While those controversy magnets have been compiled by AN’s editors in a separate end-of-year roundup, below is a look at five additional preservation stories that proved popular in 2021. As for those not listed below, there are countless other preservation-related stories published over the past 12 months worth revisiting. It was a year in which Brutalism took a number of (sadly predictable) hits, an early Frank Lloyd Wright home dodged demolition, multiple historic structures were transformed into Apple Stores, and a Mies masterpiece in Berlin emerged from a top-to-bottom refurbishment that began in 2016. It was also a year that began with a violent insurgence within the United States Capitol complex that resulted in millions of dollars in estimated damages to the historic “People’s House.”
Illinois will sell the Thompson Center for $70 million
Perhaps the single largest preservation story of 2021 was one of triumph (but with a warranted side of caution): the saving of the Thompson Center, a postmodernist governmental office building in downtown Chicago that was feared as lost when the State of Illinois officially announced plans to offload the Helmut Jahn-designed landmark in May. The announcement of the long-time-coming sale was accompanied by a supertall tower-permitting zoning change for the highly coveted North Loop development site that effectively served as a death rattle. That death rattle, however, only increased the sense of urgency among preservationists from Chicago and beyond rallying for the adaptive reuse of the spaceship-esque 1985 building famed for its soaring, 17-story atrium. Seven months after the site first went up for sale (and after the tragic death of Jahn), Governor J. B. Pritzker announced its $70 million sale earlier this month to a developer keen on modernizing the building, not razing it. While the Thompson Center will indeed stay standing thanks in large part to preservationist groups who never removed their collective feet from the pressure-pedal, there is skepticism over the initial redevelopment plans, which appear to erase and/or tone down the most exuberant design elements of Chicago’s singular “Postmodern People’s Palace.”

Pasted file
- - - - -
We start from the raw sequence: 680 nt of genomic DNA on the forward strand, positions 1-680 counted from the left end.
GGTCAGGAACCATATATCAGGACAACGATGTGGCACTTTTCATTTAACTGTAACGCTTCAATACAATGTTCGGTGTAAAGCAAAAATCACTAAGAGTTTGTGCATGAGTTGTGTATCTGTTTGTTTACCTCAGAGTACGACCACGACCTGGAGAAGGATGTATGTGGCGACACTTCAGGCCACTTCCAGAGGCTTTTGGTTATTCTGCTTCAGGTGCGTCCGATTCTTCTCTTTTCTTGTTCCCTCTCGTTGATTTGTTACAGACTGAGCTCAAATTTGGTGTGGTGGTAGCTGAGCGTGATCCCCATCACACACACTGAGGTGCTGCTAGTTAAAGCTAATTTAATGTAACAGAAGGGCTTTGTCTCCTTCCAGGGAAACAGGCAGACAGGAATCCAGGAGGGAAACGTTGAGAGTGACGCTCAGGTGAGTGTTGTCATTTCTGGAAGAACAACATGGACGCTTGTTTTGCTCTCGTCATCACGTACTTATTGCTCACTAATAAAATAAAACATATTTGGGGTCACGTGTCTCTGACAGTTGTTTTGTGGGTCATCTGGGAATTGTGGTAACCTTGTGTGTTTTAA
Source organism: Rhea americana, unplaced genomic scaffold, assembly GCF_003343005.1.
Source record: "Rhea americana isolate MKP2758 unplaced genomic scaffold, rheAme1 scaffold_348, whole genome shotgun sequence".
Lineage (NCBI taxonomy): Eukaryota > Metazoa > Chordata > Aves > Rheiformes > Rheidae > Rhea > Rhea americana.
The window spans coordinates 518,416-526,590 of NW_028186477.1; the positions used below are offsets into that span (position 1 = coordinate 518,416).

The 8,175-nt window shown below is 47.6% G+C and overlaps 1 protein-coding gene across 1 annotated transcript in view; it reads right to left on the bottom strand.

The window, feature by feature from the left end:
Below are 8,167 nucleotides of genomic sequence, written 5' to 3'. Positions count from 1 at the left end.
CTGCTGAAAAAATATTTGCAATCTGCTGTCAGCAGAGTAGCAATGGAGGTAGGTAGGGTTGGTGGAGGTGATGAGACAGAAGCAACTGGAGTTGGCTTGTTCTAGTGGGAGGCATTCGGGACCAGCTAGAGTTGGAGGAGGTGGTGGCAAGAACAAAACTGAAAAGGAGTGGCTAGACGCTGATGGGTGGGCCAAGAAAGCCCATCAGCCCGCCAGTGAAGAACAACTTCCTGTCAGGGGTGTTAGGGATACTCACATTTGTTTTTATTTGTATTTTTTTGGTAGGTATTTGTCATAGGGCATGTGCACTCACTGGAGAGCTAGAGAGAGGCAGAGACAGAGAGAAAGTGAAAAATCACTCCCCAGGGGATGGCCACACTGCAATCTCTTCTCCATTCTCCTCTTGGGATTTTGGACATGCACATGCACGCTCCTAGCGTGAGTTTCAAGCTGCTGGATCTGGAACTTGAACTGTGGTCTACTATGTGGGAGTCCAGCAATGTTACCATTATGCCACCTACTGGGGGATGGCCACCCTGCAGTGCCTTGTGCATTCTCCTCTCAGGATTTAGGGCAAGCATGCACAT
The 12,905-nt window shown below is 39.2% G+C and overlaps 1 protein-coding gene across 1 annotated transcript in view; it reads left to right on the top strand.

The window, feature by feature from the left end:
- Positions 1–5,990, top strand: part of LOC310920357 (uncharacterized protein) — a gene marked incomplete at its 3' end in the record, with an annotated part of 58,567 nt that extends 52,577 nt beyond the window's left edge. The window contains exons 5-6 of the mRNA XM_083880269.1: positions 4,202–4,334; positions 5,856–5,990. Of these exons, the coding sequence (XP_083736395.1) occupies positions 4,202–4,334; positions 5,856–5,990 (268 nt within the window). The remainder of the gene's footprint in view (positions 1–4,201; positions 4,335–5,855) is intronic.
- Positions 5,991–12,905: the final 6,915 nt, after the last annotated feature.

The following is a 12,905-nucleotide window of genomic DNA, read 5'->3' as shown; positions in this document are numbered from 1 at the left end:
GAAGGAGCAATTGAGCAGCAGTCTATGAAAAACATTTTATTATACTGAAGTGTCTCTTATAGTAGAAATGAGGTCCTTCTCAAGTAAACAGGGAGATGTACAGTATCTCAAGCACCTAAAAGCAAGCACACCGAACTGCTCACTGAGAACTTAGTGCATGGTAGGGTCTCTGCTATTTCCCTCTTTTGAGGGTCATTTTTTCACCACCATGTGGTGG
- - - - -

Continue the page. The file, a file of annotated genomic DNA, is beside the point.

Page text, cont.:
The Farnsworth House is renamed to honor Edith Farnsworth
The National Trust for Historic Preservation’s October rededication of the Ludwig Mies van der Rohe-designed Farnsworth House involved the addition of only one single word to the iconic (and flood-prone) site’s name. However, that word, the name Edith, carries significant importance for the Trust-owned and -operated house museum situated along the Fox River in Plano, Illinois. “We hope this seemingly simple act of inserting her first name has the larger effect of inserting her into the ongoing history of modern architecture,” explained Scott Mehaffey, executive director of the Edith Farnsworth House. “Without Edith Farnsworth, Mies van der Rohe’s American career might have remained stalled and his stature usurped by his contemporaries. Edith was fully aware that she was both a client and a patron, and she played an active role in the design of her house, which has become a celebrated milestone in the evolution of modernism.”
Richmond’s Robert E. Lee statue has been taken down